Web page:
In the second movement we can really see Beethoven express the sensitive style he picked up from C.P.E. Bach as he sings his lonesome and tender song. The constant mood is of adolescent melancholy; you truly understand how sad and lonely this boy was, with no intimate friends, with only a few sensitive adult women to comfort and protect him. Already we see the young Beethoven improving as a composer in learning what emotions to express and what techniques he needs to do so.

Beethoven sets this mood by cleverly using chromatic notes in the treble and base and in the way he uses his sentences; he makes them “two-bodied” where the first phrase or clause, if you can call it that, is simpler and the second one is more complicated and intense. You tend to hear this in the second part (of B part) of the exposition and recapitulation. However, his base is somewhat staid, as he plays Alberti base for almost the entire movement. He lets the melody do most of the work and, like in a lot of early classical music, the base is used for harmonic filler.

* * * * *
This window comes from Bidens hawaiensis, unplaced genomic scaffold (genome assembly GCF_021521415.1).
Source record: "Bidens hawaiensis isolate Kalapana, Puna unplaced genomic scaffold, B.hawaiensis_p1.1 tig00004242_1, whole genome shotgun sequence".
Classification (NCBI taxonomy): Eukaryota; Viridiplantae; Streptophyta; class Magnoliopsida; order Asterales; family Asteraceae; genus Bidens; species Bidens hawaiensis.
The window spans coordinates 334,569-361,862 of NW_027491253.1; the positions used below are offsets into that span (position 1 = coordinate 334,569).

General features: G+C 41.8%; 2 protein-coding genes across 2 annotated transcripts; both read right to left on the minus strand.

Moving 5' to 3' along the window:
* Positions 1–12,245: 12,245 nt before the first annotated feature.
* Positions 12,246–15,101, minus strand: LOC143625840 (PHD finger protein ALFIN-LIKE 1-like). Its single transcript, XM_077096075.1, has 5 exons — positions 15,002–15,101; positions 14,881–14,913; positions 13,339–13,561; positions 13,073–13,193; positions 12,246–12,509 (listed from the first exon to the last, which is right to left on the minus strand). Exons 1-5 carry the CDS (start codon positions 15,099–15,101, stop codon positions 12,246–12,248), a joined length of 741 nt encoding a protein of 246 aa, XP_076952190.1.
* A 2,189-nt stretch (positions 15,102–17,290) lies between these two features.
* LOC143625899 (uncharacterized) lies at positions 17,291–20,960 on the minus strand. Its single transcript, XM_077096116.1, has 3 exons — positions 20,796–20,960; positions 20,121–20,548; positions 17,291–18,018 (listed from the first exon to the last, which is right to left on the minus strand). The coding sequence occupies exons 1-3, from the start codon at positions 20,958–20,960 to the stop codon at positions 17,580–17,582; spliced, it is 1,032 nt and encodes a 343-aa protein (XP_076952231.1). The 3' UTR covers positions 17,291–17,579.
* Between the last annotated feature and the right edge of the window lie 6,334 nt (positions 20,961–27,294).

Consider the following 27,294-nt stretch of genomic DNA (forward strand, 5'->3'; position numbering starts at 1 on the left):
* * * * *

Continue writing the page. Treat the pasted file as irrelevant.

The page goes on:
In the main subject and very short transition (bars 1-13), Beethoven makes both Bb and Eb natural. This adds color, yes, but also suggests the key of C, which is the V chord of F, the dominant. He plays a chromatic rising base as he transitions, up from Bb, to B, to C. This way he plays an inverted F chord, making the cadence imperfect, keeping suspense kind of like how a novelist refuses to resolve the plot of a story just yet. The harmonies he implies throughout are Bb, F, C, F (IV-V-V/V-V), again he “overshoots” by playing a C-F cadence, which is V-I relative to the key of F.

Beethoven writes two subordinates subjects in F. The first subject (bars 14-19), is in the tenor and base registers. Beethoven suggests a viola and cello, the warm tones contrast high notes in the rest of the piece. It is a shame Beethoven doesn’t use more contrast. He again plays a chromatic rising base, this time suggesting Bb-F (IV-I) harmonies, and again keeps us in suspense with an imperfect cadence.

The second subject (bars 19-25) is more straightforward. The harmony is “offbeat here”, starting as V-I not I-V, and Beethoven plays a string of 32nd notes in fortissimo afterward to intensify the emotion. He also plays an F# note, implying Gm to make the harmony more ambiguous. Beethoven is very fond of the F# and Bh chromatic notes in the second and third movement of this sonata. And finally, he plays a perfect cadence at the end, resolving the tension he set up earlier and leading us to a poignant closing statement (bars 26-31).